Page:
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Sunday, September 9, 2012

Autism reading, library trips and slips

I am a reader. Not to sound pretentious but most television programing shuts my brain down to the Terry Shiavo pull the plug stage! Most nights I have my nose stuck in a book. The library system I'm privy to isn't exactly a complete collection, if you get my meaning, BUT they have been good to me over the years. They were always able to get what I wanted. For the last six (seven in October) years I've had at least one squirmy little body protesting my choice of a playground for the mind vs.  playground for the body. So I've learned about requesting books online via the library website. I must admit I feel a bit guilty because this service has helped me turn the library staff into my very own personal shoppers. I still take the boys to the library, much to the chagrin of other patrons and quite a few library staff members (who I've repeatedly told about J's Autism, another topic for another time). Those trips are designed encourage their love of reading and for me to pick up the books I've reviewed and requested online. Much to my personal joy I recently found out how to request ILL (intra-library loans) online (without a phone call or a in person request, ah my inner Aspie sings). So I'm on a reading spree, getting books I've wanted for years and couldn't get my hands on!

Intra-library loans are loans of requested materials from nearby library systems that have your requested book or material and that are willing to loan the book out.


So I read yet another Autism book over the last few days, "All I can handle, I'm no mother Teresa" by Kim Stagliano (thanks to a online ILL). Even the foreword begins....another Autism book, and boy do I get that sentiment. When J was first diagnosed I went to library and checked approximately half of their (then) Autism related reading material (excluding fiction). Of course their Autism collection has exploded since then to reflect the ever growing need for Autism information due to exponential diagnosis rates.

After I slogged through the first year of J's diagnosis I slowed my reading down a bit. In part due to the absolute necessity for mental rest (I'll write another blog at some point about the panic attacks I was having then) and J being under the care of qualified DAN (Defeat Autism Now) doctor. I had him enrolled in a school for kids with Autism. So I felt the two main aspects of recovery, bio-medical treatment and education/therapeutic intervention, were covered. At that point I began to tread water instead of gasping for air while being pulled along in the rip current that is Autism. I was still just trying to make it through the daily routine, having food prepared (lots of SCD meal planning, cooking, shopping) transportation to and from the school, with little money to maintain a vehicle or gas to fill the tank, finding grants to cover the out of pocket cost of the private school, taking care of another "NT", but difficult child, and a few household moves along the way. In other words my reading/research momentum slowed to snails pace. Since I had consequently devoted the last year to Autism research I took a well deserved and much needed break from Autism books. I read only things that could take my mind away. I truly believe science fiction saved my sanity!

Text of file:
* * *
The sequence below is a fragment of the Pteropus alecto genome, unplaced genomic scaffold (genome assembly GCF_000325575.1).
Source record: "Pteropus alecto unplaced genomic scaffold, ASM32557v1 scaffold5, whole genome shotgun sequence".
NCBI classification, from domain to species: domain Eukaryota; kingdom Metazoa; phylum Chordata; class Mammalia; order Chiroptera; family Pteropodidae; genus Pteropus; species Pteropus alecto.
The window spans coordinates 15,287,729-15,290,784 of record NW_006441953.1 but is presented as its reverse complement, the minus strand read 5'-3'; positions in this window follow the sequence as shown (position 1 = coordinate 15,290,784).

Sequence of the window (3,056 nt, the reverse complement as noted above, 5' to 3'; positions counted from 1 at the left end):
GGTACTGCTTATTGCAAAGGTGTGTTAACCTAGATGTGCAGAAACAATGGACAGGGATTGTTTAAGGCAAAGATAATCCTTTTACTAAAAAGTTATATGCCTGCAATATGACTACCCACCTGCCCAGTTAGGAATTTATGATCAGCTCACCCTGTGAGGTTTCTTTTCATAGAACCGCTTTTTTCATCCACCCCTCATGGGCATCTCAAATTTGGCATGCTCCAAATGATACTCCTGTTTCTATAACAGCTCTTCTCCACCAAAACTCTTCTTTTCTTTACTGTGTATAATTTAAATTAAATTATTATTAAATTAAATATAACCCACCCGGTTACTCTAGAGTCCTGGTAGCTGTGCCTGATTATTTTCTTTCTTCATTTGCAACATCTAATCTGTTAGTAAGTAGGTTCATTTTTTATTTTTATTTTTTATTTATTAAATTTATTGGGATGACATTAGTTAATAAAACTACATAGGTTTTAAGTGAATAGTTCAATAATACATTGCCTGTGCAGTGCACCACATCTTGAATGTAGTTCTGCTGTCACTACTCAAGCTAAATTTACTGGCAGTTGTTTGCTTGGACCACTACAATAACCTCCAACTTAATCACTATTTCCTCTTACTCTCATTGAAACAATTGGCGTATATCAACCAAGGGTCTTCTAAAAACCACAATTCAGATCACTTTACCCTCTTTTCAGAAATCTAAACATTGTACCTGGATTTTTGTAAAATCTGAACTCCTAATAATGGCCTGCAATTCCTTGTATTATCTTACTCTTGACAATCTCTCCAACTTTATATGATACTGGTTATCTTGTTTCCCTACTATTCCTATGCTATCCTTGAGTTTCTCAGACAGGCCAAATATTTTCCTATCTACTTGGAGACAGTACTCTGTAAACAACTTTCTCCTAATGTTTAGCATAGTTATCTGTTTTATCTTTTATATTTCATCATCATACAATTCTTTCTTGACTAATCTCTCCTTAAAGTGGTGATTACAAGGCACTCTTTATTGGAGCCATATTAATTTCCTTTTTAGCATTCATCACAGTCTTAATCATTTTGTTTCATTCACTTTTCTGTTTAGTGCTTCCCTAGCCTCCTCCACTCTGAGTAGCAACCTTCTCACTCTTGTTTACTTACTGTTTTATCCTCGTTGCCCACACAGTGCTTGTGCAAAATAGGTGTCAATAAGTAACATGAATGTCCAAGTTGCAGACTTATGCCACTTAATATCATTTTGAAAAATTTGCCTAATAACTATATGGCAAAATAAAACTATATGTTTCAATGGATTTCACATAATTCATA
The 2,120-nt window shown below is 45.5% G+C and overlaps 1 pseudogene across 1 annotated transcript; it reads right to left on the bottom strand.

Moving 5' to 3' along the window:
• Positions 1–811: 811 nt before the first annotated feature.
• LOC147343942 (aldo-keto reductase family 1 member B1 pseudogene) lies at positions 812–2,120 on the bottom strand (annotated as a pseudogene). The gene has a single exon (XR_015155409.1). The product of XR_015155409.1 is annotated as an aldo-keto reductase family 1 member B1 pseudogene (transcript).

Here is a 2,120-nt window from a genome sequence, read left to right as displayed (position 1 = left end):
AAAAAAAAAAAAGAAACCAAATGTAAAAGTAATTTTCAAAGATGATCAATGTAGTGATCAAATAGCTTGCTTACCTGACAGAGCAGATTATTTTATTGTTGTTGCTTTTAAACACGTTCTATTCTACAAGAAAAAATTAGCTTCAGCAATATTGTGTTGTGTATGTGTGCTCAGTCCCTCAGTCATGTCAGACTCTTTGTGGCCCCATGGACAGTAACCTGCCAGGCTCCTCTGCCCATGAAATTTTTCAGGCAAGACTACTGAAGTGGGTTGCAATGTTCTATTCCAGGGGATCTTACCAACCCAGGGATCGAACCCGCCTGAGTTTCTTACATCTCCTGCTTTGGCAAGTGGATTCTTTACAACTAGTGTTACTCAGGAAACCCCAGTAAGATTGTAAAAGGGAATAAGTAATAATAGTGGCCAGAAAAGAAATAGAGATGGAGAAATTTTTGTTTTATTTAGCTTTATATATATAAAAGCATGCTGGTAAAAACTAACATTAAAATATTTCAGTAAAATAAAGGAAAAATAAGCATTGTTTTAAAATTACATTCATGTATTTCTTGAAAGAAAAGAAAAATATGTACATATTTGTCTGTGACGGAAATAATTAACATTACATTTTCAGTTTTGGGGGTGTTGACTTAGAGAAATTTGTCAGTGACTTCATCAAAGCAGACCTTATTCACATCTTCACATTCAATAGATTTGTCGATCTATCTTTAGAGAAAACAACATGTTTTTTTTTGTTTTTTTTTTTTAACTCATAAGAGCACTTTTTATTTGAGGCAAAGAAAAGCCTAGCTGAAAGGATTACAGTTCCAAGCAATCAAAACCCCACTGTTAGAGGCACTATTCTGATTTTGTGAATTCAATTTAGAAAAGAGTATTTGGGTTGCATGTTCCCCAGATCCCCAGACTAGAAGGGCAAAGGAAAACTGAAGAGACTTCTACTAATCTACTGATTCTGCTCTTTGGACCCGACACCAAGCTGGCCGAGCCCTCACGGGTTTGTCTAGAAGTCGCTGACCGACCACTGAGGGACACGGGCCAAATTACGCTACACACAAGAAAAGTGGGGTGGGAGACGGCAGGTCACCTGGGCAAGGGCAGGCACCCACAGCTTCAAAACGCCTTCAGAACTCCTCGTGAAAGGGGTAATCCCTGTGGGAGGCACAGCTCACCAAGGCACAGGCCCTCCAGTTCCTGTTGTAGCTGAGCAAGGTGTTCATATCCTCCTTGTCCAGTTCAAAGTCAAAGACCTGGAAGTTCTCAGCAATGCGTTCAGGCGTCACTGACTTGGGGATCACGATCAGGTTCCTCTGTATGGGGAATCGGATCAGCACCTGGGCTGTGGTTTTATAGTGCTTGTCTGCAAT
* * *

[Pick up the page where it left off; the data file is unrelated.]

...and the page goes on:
Thank You Terry Goodkind, for faith of
the fallen!
The reality is I still read Autism books, I'm just a bit keener in my pickings. I don't read many bio-medical books because I think many of the bio-medical books have the same common sense message, treat your child's physical symptoms of Autism as well as the other symptom's. I try to continue to educate myself and I will read bio-medical books that have topics I unfamiliar with or newly renowned books. I feel there are many bio-medical topics which I'm out of my depth on so I trust our DAN doctor to handle those topics. Being an Autism mommy means being a leader, and that's one task I'll gladly delegate.

A breech birth is but down vs. head down.
I still read first person accounts, to a degree. Another strange practice I learned via midwifery, surround yourself with positive images and ideas. I swear this isn't from when I read "the Secret"! While I was pregnant with my second child I told my midwife I was afraid of a breech birth, that I'd watched too many episodes of ER. She agreed with me saying "even Abby (on ER) had to have an emergency c-section". So with Autism, just like with my pregnancy I cut out all porn, birth-porn (that's what our childbirth instructor called it because its heightened and unrealistic compared to real life births) and Autism-porn. I love that phrase, birth-porn, to this day (I just coined the Autism one). I look at it this way, I will do whatever I can to help Jonathan but I've got to believe its possible. I know the reality of Autism, heck we live it everyday. I know the statistics. Watching, hearing and reading negative media reports won't help me recover my child, so I avoid them.

These days I just space out the Autism books so that I don't overwhelm myself. Sometimes though, I wonder why I read them at all? Reading that book didn't tell me anything I didn't already know about Autism. In fact, at many points in the book I openly wept at the obvious parallels between their lives and ours. Is Autism the horrific roadside collision I'm rubbernecking at?

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